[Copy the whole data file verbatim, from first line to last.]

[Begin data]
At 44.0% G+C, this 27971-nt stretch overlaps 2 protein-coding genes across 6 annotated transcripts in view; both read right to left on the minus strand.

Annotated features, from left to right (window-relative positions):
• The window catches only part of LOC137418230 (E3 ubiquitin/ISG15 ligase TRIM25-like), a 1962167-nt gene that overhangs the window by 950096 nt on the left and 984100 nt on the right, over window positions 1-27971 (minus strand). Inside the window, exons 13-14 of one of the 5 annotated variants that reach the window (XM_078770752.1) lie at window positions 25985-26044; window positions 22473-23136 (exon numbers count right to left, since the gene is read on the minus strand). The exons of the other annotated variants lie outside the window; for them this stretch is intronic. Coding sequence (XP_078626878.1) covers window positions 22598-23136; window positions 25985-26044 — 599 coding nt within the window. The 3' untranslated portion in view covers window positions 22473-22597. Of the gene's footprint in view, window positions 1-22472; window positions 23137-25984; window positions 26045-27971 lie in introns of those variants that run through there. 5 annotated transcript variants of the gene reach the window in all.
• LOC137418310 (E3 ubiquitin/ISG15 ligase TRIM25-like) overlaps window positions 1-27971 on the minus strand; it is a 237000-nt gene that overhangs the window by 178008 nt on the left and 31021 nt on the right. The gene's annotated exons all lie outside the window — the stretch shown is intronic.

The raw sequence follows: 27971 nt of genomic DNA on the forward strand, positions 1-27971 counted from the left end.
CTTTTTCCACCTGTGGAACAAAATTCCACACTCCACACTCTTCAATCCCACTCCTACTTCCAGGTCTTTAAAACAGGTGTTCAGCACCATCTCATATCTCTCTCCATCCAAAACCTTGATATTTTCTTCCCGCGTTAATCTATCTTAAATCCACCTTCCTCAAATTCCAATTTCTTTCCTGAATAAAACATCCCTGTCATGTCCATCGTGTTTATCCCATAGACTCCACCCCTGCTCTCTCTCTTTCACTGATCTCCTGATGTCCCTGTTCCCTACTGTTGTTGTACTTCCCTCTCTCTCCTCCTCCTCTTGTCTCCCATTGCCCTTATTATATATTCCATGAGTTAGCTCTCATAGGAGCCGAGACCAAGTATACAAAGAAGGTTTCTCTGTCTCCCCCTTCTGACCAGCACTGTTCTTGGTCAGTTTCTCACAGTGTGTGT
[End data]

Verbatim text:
At 44.0% G+C, this 27971-nt stretch overlaps 2 protein-coding genes across 6 annotated transcripts in view; both read right to left on the minus strand.

Annotated features, from left to right (window-relative positions):
• The window catches only part of LOC137418230 (E3 ubiquitin/ISG15 ligase TRIM25-like), a 1962167-nt gene that overhangs the window by 950096 nt on the left and 984100 nt on the right, over window positions 1-27971 (minus strand). Inside the window, exons 13-14 of one of the 5 annotated variants that reach the window (XM_078770752.1) lie at window positions 25985-26044; window positions 22473-23136 (exon numbers count right to left, since the gene is read on the minus strand). The exons of the other annotated variants lie outside the window; for them this stretch is intronic. Coding sequence (XP_078626878.1) covers window positions 22598-23136; window positions 25985-26044 — 599 coding nt within the window. The 3' untranslated portion in view covers window positions 22473-22597. Of the gene's footprint in view, window positions 1-22472; window positions 23137-25984; window positions 26045-27971 lie in introns of those variants that run through there. 5 annotated transcript variants of the gene reach the window in all.
• LOC137418310 (E3 ubiquitin/ISG15 ligase TRIM25-like) overlaps window positions 1-27971 on the minus strand; it is a 237000-nt gene that overhangs the window by 178008 nt on the left and 31021 nt on the right. The gene's annotated exons all lie outside the window — the stretch shown is intronic.

The raw sequence follows: 27971 nt of genomic DNA on the forward strand, positions 1-27971 counted from the left end.
CTTTTTCCACCTGTGGAACAAAATTCCACACTCCACACTCTTCAATCCCACTCCTACTTCCAGGTCTTTAAAACAGGTGTTCAGCACCATCTCATATCTCTCTCCATCCAAAACCTTGATATTTTCTTCCCGCGTTAATCTATCTTAAATCCACCTTCCTCAAATTCCAATTTCTTTCCTGAATAAAACATCCCTGTCATGTCCATCGTGTTTATCCCATAGACTCCACCCCTGCTCTCTCTCTTTCACTGATCTCCTGATGTCCCTGTTCCCTACTGTTGTTGTACTTCCCTCTCTCTCCTCCTCCTCTTGTCTCCCATTGCCCTTATTATATATTCCATGAGTTAGCTCTCATAGGAGCCGAGACCAAGTATACAAAGAAGGTTTCTCTGTCTCCCCCTTCTGACCAGCACTGTTCTTGGTCAGTTTCTCACAGTGTGTGT